Potentilla indica known commonly as mock strawberry,Indian-strawberry, or false strawberry, often referred to as a backyard strawberry, mainly in North America, is a flowering plant in the family Rosaceae. It has foliage and an aggregate accessory fruit similar to that of a true strawberry. It has yellow flowers, unlike the white or slightly pink flowers of true strawberries. It is native to eastern and southern Asia, but has been introduced to many other areas as a medicinal and an ornamental plant, subsequently naturalizing in many regions worldwide. According to the FDA, "Mock, or Indian strawberries, while possibly less delicious than wild strawberries, do not produce toxicity when ingested".
Many sources consider this plant part of the genus Potentilla due to evidence from chloroplast genetic sequence data that the genus Duchesnea is included within Potentilla, though some still list it as Duchesnea indica.
The leaves are trifoliate, roughly veined beneath, dark green, and often persisting through the winter, arising from short crowns. The plant spreads along creeping stolons, rooting and producing crowns at each node. The yellow flowers are produced in mid spring, then sporadically throughout the growing season. The aggregate accessory fruits are white or red, and entirely covered with red achenes, simple ovaries, each containing a single seed.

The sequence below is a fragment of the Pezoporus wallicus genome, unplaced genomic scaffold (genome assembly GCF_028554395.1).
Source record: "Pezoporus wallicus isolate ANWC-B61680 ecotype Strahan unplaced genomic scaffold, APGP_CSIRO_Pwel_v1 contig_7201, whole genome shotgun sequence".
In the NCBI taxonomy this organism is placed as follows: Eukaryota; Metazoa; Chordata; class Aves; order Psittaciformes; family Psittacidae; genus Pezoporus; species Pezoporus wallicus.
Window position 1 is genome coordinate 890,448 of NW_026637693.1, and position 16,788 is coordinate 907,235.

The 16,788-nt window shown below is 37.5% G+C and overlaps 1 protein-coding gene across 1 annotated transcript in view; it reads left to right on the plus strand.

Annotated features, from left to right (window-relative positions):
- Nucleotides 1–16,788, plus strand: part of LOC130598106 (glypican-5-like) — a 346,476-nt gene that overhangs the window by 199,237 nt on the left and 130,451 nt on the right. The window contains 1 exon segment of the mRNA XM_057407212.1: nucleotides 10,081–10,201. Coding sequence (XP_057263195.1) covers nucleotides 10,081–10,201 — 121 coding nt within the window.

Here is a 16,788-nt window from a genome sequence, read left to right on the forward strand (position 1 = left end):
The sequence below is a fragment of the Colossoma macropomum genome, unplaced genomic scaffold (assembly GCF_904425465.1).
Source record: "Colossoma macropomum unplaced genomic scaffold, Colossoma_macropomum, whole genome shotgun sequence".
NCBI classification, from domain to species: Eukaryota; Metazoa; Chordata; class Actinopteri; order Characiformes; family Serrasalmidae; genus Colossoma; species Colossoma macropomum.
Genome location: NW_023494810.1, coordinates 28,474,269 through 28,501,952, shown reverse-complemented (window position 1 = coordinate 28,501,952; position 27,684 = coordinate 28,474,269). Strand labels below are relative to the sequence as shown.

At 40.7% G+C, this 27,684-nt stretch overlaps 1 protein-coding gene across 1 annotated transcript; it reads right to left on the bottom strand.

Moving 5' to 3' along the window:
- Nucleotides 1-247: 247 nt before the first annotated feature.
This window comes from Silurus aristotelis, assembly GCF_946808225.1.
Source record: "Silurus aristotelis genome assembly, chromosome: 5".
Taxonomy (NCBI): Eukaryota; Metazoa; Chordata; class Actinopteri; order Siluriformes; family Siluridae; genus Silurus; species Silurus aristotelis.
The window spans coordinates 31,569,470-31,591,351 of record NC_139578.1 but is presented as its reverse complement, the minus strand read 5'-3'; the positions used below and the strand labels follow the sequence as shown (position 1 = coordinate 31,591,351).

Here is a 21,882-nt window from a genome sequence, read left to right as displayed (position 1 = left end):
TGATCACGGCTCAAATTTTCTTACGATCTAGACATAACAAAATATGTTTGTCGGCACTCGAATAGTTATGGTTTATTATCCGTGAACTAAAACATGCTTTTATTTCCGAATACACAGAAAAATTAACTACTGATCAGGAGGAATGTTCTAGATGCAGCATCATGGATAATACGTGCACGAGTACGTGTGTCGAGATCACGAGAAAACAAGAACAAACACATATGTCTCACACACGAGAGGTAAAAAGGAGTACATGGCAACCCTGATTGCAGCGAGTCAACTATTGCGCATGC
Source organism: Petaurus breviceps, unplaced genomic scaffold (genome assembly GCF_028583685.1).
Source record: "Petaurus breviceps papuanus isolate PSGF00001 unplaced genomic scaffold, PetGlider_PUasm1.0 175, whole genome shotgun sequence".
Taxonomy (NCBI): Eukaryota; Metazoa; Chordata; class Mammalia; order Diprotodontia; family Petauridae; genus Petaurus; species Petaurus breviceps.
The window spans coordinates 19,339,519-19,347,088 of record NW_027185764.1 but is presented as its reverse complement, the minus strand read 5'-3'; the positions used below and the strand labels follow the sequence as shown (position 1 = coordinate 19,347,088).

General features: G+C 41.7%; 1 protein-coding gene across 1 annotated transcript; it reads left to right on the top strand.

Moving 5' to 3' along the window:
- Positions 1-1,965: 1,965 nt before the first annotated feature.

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- "Invasive species in Belgium: Duchesnea indica". Retrieved 22 November 2013.
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- "Taxonomy - GRIN-Global Web v 184.108.40.206". npgsweb.ars-grin.gov. Retrieved 8 May 2020.
- Torsten Eriksson; Malin S. Hibbs; Anne D. Yoder; Charles F. Delwiche & Michael J. Donoghue (2003). "The Phylogeny of Rosoideae (Rosaceae) Based on Sequences of the Internal Transcribed Spacers (ITS) of Nuclear Ribosomal DNA and the trnL/F Region of Chloroplast DNA". Int. J. Plant Sci. 164 (2): 197–211. doi:10.1086/346163.
- "World Flora Online: Duchesnea Sm". World Flora Online Consortium. 2020. Retrieved 30 March 2020.
- Ertter, Barbara (2012). "Duchesnea indica var. indica". ucjeps.berkeley.edu. Retrieved 2 May 2020.
- University of Missouri: Division of Plant Sciences